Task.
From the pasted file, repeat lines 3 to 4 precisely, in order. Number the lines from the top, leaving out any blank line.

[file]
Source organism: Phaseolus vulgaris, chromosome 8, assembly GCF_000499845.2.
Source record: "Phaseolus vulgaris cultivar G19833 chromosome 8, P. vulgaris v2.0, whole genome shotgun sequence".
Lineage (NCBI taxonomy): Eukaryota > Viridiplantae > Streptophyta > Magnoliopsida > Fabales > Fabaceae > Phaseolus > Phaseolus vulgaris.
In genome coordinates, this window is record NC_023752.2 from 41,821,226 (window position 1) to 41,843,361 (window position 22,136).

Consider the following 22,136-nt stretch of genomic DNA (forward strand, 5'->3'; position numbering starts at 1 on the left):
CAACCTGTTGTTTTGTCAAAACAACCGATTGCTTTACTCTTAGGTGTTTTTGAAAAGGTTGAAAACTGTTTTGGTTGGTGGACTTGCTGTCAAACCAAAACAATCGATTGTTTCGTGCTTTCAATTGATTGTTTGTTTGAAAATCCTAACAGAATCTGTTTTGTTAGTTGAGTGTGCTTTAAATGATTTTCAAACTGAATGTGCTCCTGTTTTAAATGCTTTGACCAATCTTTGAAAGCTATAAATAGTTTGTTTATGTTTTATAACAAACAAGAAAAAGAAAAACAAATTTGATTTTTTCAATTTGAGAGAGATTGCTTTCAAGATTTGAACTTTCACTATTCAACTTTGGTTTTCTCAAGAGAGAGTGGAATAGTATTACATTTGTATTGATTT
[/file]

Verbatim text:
Lineage (NCBI taxonomy): Eukaryota > Viridiplantae > Streptophyta > Magnoliopsida > Fabales > Fabaceae > Phaseolus > Phaseolus vulgaris.
In genome coordinates, this window is record NC_023752.2 from 41,821,226 (window position 1) to 41,843,361 (window position 22,136).